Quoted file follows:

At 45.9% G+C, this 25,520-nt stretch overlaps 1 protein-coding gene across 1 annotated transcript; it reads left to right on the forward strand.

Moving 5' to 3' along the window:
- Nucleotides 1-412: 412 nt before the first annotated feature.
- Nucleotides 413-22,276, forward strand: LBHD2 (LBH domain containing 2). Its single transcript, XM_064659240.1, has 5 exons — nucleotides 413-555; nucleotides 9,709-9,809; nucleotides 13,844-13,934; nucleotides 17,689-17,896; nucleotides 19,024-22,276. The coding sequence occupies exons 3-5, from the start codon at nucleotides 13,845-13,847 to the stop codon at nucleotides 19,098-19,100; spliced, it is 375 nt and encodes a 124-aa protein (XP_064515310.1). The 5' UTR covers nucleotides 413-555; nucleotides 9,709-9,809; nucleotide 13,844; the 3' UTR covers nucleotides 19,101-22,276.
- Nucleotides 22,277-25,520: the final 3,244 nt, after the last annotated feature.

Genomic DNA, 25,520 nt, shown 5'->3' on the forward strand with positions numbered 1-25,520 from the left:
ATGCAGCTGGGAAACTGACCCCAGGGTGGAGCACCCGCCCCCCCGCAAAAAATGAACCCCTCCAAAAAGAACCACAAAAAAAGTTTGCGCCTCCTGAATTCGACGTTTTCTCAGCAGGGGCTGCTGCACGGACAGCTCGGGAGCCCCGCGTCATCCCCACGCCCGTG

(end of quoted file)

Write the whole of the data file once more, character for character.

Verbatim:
At 45.9% G+C, this 25,520-nt stretch overlaps 1 protein-coding gene across 1 annotated transcript; it reads left to right on the forward strand.

Moving 5' to 3' along the window:
- Nucleotides 1-412: 412 nt before the first annotated feature.
- Nucleotides 413-22,276, forward strand: LBHD2 (LBH domain containing 2). Its single transcript, XM_064659240.1, has 5 exons — nucleotides 413-555; nucleotides 9,709-9,809; nucleotides 13,844-13,934; nucleotides 17,689-17,896; nucleotides 19,024-22,276. The coding sequence occupies exons 3-5, from the start codon at nucleotides 13,845-13,847 to the stop codon at nucleotides 19,098-19,100; spliced, it is 375 nt and encodes a 124-aa protein (XP_064515310.1). The 5' UTR covers nucleotides 413-555; nucleotides 9,709-9,809; nucleotide 13,844; the 3' UTR covers nucleotides 19,101-22,276.
- Nucleotides 22,277-25,520: the final 3,244 nt, after the last annotated feature.

Genomic DNA, 25,520 nt, shown 5'->3' on the forward strand with positions numbered 1-25,520 from the left:
ATGCAGCTGGGAAACTGACCCCAGGGTGGAGCACCCGCCCCCCCGCAAAAAATGAACCCCTCCAAAAAGAACCACAAAAAAAGTTTGCGCCTCCTGAATTCGACGTTTTCTCAGCAGGGGCTGCTGCACGGACAGCTCGGGAGCCCCGCGTCATCCCCACGCCCGTG